Farmers decry Trump plans to cut agriculture subsidies

AP PHOTO
In this Thursday photo, Chris Petersen walks past a tractor on his farm,  in Clear Lake. Farm groups and some members of Congress from farm states are decrying proposed cuts to crop insurance and other safety net programs for farmers included in President Donald Trump's budget.

AP PHOTO In this Thursday photo, Chris Petersen walks past a tractor on his farm, in Clear Lake. Farm groups and some members of Congress from farm states are decrying proposed cuts to crop insurance and other safety net programs for farmers included in President Donald Trump's budget.

DES MOINES — Farm groups and some members of Congress from farm states are decrying proposed cuts to crop insurance and other safety net programs for farmers included in President Trump’s budget.

The proposed cuts come even as farmers are facing their fourth straight year of falling income, and could particularly affect farm states such as Iowa, Kansas and Nebraska that helped Trump win the November election.

“Clearly, this budget fails agriculture and rural America,” American Farm Bureau Federation President Zippy Duvall said in a statement.

The proposed budget would cap the amount of money the U.S. government provides to help farmers pay insurance premiums and eliminate insurance coverage for lost revenue when crop prices and per-acre yields fall. That would reduce the federal insurance program’s budget by $28 billion over 10 years.

Trump has also proposed reducing subsidies to farmers, cutting those programs by $9 billion by decreasing the maximum income level from $900,000 to $500,000 for a farmer to be eligible. The budget would also cut 5,263 jobs at the U.S. Department of Agriculture, a 5.5 percent reduction in staff.

Farmers and agriculture experts say it is important to support the agriculture sector, which makes up about 11 percent of U.S. employment, or about 21 million jobs, and contributes nearly $1 trillion to the nation’s domestic productivity.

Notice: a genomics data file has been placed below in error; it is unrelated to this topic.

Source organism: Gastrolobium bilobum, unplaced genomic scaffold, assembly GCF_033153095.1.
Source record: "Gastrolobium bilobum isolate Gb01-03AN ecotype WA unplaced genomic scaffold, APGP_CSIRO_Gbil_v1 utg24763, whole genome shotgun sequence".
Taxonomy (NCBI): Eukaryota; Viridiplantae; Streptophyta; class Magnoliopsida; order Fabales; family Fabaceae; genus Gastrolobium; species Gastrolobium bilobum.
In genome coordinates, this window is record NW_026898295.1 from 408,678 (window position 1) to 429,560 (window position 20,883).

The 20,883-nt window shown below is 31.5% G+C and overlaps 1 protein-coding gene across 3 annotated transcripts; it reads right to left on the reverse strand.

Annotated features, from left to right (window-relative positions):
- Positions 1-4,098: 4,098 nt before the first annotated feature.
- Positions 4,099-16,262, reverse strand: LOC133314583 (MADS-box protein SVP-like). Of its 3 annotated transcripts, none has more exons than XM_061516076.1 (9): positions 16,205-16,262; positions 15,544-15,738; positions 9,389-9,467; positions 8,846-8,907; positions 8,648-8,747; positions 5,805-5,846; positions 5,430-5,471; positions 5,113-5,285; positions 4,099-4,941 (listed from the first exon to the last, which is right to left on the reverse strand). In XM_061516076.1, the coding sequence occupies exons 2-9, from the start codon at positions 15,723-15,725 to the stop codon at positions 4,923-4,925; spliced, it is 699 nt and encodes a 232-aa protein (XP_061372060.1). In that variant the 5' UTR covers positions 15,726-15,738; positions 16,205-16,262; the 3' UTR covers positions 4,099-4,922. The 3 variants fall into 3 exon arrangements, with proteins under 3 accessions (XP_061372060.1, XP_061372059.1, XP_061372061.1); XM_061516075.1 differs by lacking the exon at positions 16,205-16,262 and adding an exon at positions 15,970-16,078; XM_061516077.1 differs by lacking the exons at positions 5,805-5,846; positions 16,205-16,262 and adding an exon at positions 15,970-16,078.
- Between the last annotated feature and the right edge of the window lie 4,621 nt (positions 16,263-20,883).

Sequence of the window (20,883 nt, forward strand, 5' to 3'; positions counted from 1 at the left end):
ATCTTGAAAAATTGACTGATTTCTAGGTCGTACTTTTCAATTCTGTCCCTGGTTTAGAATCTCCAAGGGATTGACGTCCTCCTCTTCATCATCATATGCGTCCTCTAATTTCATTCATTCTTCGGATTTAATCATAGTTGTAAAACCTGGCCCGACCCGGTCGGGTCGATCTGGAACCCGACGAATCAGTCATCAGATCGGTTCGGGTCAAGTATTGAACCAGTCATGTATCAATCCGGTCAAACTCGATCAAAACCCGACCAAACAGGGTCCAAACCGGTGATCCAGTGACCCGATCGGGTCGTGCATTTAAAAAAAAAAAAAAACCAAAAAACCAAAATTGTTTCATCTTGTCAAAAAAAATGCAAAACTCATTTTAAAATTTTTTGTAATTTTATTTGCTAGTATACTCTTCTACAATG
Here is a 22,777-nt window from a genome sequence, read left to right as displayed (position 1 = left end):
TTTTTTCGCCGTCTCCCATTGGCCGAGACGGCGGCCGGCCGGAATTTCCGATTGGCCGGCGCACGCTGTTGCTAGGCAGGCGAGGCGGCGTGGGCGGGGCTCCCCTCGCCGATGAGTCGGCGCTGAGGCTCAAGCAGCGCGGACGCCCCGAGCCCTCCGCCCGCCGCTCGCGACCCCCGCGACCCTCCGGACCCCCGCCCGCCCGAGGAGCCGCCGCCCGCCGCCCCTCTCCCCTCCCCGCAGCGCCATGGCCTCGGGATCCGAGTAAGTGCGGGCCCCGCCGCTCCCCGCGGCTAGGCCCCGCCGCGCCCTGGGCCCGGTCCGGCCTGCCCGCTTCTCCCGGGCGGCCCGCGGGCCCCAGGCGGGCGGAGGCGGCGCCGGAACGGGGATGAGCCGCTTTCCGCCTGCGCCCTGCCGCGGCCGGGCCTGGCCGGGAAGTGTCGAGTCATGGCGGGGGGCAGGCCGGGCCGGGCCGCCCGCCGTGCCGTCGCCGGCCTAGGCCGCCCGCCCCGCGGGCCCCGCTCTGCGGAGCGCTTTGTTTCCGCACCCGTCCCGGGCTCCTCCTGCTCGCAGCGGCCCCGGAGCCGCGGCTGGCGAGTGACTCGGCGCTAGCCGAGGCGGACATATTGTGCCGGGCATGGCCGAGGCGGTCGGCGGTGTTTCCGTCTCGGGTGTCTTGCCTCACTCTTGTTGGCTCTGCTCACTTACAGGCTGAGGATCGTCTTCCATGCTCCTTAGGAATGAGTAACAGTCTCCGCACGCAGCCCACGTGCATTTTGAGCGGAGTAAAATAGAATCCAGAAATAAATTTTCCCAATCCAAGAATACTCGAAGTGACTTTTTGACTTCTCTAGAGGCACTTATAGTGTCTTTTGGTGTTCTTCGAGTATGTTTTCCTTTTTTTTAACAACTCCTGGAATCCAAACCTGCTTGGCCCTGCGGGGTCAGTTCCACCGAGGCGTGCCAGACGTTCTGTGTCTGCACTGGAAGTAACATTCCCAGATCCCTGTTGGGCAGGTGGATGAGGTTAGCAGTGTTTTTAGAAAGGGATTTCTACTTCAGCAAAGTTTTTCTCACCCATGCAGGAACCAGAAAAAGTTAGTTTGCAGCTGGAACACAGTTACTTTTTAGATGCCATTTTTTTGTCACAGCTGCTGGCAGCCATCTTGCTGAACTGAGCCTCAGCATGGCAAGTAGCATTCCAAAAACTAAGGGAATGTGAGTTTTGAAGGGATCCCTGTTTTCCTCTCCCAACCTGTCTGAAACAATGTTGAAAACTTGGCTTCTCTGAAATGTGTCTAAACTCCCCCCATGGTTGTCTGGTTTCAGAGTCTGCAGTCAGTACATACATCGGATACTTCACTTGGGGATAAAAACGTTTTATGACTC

“The strength of the agricultural economy has implications for rural America, but also for the larger U.S. economy,” Robert Johansson, the USDA’s chief economist, told senators last month.

Michigan Sen. Debbie Stabenow, the leading Democrat on the Senate Agriculture Committee, warned that the proposed cuts “would have a disproportionate impact on small towns across our country and leave those communities in crisis.”

But some people say there’s no need for farmers to worry just yet.

“What I’ve been telling farmers is let’s just relax a bit before we panic. It’s going to be hard for Trump to get anything done. That’s become really obvious,” said Brent Gloy, a former Purdue University agriculture economist who now works full-time on his family’s corn, soybean and wheat farm in southwest Nebraska, where Trump had strong support.

Indeed, Republican U.S. Sen. Charles Grassley, who owns a farm in Iowa and is a member of the agriculture and budget committees, doesn’t expect the crop insurance cuts to make it through Congress. Grassley considers Trump’s budget a non-starter, much like the budget proposals of Presidents George W. Bush and Barack Obama, who also suggested farm program cuts that never materialized.

“Most budgets are dead on arrival,” Grassley said during a recent conference call with reporters. “I don’t say that to be negative about any of the three presidents I’ve said it about.”

Farmer Harold Wolle, who lives in a Minnesota county where 55 percent of voters chose Trump, makes the same point and says it’s too early in the process for Trump supporters to be disappointed.

“We’re fortunate that Congress writes the budget, not the executive branch,” said Wolle, who is president of the Minnesota Corn Growers Association.